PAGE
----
Wanna keep track of your Catholic Lenten guilt? There's an app for that.
I'm hardly Catholic anymore. Still, I wear the idea of my Catholicism as a romanticized badge of honor, taking pleasure in the idea that I once was a part of something truly controversial -- and it wasn't even by choice.
What I look like when I'm not wearing yoga pants.
In fact, I'm only now able to write about being Catholic in the past tense because my very Catholic grandmother has not been on this planet for eighteen years. So she has no clue that I chant and do yoga now, and wear the rosaries she made me in rosary club as jewelry. But while those things are secrets I will always keep from Julia, I know she would be happy to hear that I still observe Lent. And why do I observe the Catholic tradition of deprivation? Because as with all awesome challenges, I take these forty days each year to fucking own it -- and prove that I can go without.
First, an update on my last personal challenge, New Year's Resolutions for 2012: I failed. The no-sugar-for-ten-weeks resolution lasted a whole thirteen days -- and then something traumatic happened in my life, resulting in a stress-eating session involving a pot of spaghetti noodles, half a Tres Leches cake and an entire box of coconut popsicles from Mi Pueblo across the street from my house.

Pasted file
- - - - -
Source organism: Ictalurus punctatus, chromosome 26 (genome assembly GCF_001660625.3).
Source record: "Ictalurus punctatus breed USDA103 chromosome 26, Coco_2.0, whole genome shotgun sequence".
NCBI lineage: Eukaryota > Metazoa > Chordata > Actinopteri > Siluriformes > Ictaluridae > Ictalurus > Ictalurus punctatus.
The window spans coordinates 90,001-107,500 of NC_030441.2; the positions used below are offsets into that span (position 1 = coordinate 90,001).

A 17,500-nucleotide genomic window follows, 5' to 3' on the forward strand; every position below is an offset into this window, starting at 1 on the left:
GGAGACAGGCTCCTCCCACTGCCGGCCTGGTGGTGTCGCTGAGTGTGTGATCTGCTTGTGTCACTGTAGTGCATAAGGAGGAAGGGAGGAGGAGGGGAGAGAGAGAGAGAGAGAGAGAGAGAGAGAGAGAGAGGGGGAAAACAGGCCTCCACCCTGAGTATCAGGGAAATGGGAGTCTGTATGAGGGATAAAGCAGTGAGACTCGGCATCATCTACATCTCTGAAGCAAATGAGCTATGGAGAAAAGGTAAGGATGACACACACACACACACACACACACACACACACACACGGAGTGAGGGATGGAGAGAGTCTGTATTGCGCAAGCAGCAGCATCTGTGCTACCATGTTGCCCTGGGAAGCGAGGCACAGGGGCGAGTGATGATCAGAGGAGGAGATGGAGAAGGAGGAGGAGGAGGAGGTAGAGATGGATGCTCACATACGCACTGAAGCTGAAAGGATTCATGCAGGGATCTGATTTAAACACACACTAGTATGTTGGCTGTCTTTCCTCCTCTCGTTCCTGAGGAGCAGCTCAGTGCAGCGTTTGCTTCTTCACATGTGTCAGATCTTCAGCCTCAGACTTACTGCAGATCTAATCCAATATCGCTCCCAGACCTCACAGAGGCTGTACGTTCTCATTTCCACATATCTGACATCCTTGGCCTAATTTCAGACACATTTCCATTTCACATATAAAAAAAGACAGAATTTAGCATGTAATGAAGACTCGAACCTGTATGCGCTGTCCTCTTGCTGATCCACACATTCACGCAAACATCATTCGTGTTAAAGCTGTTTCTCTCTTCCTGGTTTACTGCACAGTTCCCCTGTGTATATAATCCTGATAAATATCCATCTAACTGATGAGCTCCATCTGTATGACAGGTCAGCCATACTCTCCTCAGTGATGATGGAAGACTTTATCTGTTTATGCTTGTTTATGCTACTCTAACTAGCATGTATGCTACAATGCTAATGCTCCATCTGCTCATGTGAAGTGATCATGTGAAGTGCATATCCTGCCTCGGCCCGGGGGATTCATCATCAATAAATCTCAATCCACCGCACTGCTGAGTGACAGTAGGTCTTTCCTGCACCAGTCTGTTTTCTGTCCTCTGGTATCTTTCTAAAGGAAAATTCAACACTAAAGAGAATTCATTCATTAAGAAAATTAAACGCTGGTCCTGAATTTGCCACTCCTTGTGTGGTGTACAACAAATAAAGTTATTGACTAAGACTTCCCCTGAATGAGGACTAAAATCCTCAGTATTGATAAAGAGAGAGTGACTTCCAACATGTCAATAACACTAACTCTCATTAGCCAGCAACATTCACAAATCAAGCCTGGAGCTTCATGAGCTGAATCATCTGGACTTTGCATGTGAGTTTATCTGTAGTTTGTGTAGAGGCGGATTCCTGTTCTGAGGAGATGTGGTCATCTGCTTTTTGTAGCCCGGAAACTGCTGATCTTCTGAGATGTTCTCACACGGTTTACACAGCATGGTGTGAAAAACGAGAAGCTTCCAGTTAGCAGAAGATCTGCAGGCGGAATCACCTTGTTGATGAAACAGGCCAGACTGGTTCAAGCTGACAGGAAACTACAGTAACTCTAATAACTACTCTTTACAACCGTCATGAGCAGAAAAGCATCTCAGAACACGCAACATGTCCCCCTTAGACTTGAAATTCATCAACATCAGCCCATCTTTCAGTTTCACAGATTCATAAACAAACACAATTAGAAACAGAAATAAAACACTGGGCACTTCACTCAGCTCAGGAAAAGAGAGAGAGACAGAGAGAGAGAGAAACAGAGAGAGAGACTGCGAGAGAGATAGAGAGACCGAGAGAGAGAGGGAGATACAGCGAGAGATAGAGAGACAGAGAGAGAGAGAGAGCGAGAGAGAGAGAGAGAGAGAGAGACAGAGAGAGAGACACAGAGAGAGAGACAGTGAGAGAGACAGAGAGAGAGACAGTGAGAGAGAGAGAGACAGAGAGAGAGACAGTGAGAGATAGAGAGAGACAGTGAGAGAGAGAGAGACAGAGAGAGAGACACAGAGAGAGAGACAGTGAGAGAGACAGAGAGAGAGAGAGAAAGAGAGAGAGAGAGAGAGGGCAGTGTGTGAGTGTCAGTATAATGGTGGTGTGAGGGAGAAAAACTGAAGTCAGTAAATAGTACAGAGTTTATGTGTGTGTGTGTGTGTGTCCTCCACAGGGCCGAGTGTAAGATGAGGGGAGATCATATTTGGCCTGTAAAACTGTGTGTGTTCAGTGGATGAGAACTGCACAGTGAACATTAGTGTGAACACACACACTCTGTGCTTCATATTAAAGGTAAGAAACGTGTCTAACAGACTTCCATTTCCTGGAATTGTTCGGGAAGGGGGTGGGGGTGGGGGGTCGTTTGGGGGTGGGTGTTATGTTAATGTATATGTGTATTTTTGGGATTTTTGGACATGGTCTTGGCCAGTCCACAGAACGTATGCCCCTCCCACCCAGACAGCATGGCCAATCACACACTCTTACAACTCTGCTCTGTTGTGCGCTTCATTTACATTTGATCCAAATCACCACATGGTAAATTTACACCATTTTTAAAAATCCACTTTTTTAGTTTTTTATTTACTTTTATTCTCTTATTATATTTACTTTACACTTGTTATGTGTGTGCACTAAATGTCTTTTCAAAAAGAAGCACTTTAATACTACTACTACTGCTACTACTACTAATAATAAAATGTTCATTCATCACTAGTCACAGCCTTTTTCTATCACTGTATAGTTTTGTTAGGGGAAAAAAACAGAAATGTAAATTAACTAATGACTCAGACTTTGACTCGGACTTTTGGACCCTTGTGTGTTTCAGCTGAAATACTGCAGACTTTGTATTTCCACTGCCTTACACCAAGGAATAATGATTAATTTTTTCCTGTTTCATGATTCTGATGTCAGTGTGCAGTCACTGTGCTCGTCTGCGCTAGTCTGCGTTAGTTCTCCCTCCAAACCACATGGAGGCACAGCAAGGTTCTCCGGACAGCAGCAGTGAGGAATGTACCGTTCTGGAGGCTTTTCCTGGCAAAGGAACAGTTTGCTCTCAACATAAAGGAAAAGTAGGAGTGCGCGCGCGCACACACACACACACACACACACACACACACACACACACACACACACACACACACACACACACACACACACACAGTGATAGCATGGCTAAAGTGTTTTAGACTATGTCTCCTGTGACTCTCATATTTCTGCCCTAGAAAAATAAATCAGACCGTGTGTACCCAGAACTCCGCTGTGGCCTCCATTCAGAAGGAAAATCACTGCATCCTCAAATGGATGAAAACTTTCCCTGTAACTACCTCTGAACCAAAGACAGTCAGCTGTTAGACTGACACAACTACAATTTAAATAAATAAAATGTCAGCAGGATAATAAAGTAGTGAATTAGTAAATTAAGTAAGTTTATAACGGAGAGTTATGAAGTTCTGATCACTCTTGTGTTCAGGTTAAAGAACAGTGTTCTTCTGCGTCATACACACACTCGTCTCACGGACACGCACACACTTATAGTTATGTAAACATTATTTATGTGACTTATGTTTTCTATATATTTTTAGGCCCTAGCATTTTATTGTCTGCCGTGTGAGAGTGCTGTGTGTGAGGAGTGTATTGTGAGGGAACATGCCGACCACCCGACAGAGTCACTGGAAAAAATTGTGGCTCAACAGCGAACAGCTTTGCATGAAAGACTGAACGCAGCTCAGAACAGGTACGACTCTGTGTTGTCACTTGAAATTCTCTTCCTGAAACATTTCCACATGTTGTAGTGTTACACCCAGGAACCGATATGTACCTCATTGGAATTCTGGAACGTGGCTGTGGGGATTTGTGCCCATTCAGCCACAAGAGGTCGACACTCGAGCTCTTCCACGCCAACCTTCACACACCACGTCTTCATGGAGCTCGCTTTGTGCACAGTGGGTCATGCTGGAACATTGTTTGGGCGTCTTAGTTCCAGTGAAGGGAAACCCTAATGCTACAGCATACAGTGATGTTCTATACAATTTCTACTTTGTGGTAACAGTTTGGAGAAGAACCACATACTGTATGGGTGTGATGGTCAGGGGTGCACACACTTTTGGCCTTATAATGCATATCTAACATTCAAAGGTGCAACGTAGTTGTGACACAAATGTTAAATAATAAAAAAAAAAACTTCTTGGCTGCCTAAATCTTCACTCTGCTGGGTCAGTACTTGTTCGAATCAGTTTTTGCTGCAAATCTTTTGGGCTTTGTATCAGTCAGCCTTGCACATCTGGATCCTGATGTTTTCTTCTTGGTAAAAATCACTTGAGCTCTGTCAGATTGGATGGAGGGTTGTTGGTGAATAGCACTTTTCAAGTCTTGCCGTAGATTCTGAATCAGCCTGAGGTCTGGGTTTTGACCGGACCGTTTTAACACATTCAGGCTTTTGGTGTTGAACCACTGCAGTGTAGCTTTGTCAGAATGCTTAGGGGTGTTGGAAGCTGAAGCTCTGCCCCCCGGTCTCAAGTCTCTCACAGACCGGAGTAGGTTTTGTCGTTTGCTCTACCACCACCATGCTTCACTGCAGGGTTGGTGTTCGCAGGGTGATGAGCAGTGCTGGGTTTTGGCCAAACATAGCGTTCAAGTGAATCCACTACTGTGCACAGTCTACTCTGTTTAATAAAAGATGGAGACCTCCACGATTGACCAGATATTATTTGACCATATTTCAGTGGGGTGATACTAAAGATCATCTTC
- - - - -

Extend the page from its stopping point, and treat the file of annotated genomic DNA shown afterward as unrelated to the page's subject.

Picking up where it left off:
The Spending Diet also failed three weeks into the year because I love makeup and clothes and Starbucks and hair thingies and lunching with all my favorite people in my usual booth at Racines (where I'm pretty sure all servers and hosts think I'm an escort, because I meet a date each visit and never dine at the restaurant with the same person twice in one month) more than I like saving money.
It's only February; I could just get back on that old, boney, already worn-out resolution horse, right? But in typical Virgo fashion, I find there's no going back. It's all or nothing with these overreaching commitments. So that's where Lent comes in -- or, as I call it, New Year's do-overs!
Like New Year's resolutions that start on New Year's Day, Lent dives in with a ceremonial bang: Ash Wednesday. This is when we Cafeteria Spirituals roll over to the nearest church -- since most of us probably can't remember our "home" parish -- and get a cross smudged on our forehead in ash.
Then we wander around Whole Foods like proud puppies fresh from the dog show, showing off what baller Catholics we are, because we went to church on an important day and got some sooty stuff spread all over our faces. I call it "Catholics Club" -- it's one of those special times of the year when my two remaining Catholic friends and I can commiserate over our weird childhoods. (There's a non-Catholic friend in our group who says we should drop the archaic, institutionalized rituals of Catholicism, since by now we're either gay or have had an abortion or just a lot of sex out of wedlock. But I think he's just jealous he's not in Catholics Club.)